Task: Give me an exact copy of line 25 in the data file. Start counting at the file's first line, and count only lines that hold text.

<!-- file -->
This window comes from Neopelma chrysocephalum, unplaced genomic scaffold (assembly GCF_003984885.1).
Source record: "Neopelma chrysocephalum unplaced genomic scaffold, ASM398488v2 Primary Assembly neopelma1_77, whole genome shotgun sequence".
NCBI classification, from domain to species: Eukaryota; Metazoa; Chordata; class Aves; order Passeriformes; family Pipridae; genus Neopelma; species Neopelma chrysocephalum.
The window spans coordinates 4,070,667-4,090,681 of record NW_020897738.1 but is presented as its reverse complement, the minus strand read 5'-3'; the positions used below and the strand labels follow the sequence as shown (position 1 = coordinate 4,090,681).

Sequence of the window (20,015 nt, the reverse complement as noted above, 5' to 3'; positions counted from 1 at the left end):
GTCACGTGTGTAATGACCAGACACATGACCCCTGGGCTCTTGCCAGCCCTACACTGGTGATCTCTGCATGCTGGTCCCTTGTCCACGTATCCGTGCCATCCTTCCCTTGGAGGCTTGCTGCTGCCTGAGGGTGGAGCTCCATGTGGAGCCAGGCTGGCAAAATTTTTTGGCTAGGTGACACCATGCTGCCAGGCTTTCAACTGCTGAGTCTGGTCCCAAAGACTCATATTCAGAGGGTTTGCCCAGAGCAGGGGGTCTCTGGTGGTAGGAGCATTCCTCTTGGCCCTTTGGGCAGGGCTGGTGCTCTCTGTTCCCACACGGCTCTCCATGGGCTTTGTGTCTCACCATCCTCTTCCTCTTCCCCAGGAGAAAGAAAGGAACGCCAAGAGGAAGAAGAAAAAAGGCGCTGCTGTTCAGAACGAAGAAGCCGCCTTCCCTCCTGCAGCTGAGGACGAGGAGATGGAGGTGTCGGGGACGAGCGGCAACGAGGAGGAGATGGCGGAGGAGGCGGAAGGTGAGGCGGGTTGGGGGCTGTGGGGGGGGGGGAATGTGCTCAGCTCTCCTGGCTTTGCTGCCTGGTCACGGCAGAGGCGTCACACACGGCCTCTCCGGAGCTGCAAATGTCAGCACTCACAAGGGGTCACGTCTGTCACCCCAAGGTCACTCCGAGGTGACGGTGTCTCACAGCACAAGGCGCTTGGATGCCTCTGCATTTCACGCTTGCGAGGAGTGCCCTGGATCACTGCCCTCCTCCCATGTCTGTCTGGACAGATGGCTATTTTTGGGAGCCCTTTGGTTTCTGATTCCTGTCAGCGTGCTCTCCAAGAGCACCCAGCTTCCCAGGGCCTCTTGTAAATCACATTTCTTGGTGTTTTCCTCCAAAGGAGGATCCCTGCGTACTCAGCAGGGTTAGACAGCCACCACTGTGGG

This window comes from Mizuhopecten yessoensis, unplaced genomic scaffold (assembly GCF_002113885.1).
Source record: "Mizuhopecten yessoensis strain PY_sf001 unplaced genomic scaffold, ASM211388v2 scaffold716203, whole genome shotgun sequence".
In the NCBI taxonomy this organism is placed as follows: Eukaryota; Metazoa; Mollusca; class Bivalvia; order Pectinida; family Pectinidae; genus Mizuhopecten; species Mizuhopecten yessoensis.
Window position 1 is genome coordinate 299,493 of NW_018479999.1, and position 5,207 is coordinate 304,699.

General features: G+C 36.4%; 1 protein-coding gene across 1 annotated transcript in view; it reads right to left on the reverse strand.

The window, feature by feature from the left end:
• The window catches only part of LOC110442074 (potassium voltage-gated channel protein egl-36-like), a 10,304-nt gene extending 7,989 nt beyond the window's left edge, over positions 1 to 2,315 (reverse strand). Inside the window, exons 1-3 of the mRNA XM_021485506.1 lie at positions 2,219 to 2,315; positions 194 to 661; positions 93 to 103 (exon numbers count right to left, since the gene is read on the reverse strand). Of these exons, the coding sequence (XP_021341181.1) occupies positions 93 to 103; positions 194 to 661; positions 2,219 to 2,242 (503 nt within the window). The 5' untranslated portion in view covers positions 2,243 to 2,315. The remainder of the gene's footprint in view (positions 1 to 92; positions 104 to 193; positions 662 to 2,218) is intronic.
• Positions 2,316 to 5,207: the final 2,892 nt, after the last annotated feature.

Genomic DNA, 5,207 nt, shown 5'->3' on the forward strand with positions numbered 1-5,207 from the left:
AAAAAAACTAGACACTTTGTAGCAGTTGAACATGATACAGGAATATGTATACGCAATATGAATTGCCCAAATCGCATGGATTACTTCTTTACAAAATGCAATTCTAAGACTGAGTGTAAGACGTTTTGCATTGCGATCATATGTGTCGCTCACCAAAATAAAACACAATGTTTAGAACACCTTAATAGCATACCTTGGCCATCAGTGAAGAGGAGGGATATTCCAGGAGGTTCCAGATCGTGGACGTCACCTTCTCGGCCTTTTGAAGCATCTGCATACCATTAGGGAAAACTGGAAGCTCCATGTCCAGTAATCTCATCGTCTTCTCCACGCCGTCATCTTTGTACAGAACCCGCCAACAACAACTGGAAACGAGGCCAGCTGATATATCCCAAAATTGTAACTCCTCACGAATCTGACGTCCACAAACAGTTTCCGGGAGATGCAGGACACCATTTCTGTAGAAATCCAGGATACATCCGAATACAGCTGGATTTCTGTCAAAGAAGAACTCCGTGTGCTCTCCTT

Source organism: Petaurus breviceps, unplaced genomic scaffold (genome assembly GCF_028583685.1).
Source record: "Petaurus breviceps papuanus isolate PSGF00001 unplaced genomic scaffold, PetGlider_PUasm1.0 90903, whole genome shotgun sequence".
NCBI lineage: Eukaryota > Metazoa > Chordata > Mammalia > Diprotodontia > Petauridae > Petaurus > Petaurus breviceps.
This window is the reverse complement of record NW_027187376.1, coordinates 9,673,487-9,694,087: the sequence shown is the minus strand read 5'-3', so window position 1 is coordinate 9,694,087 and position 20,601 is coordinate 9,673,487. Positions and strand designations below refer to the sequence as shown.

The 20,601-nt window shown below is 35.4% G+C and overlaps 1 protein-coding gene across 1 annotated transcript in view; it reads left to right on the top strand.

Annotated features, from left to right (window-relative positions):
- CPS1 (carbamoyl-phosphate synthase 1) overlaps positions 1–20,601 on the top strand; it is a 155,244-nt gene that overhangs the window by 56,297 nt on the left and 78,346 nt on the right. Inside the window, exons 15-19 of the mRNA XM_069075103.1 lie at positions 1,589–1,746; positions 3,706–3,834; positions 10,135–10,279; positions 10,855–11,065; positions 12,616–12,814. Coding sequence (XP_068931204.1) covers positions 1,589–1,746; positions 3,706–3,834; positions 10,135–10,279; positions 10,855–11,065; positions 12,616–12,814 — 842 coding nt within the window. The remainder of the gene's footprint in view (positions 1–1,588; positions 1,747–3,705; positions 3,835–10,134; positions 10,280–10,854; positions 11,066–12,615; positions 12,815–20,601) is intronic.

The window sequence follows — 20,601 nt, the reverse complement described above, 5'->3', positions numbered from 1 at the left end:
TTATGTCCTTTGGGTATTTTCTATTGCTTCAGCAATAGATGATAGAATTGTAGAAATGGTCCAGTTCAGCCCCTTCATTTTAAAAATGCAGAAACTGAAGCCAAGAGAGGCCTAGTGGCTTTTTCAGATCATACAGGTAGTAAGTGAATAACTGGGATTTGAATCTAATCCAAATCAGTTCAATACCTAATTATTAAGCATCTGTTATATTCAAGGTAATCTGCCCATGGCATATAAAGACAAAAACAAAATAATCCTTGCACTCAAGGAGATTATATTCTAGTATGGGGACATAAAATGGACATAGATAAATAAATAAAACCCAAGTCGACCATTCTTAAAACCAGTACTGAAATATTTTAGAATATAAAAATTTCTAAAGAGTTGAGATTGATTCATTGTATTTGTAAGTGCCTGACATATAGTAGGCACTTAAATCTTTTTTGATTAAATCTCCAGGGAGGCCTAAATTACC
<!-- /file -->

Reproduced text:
TTATGTCCTTTGGGTATTTTCTATTGCTTCAGCAATAGATGATAGAATTGTAGAAATGGTCCAGTTCAGCCCCTTCATTTTAAAAATGCAGAAACTGAAGCCAAGAGAGGCCTAGTGGCTTTTTCAGATCATACAGGTAGTAAGTGAATAACTGGGATTTGAATCTAATCCAAATCAGTTCAATACCTAATTATTAAGCATCTGTTATATTCAAGGTAATCTGCCCATGGCATATAAAGACAAAAACAAAATAATCCTTGCACTCAAGGAGATTATATTCTAGTATGGGGACATAAAATGGACATAGATAAATAAATAAAACCCAAGTCGACCATTCTTAAAACCAGTACTGAAATATTTTAGAATATAAAAATTTCTAAAGAGTTGAGATTGATTCATTGTATTTGTAAGTGCCTGACATATAGTAGGCACTTAAATCTTTTTTGATTAAATCTCCAGGGAGGCCTAAATTACC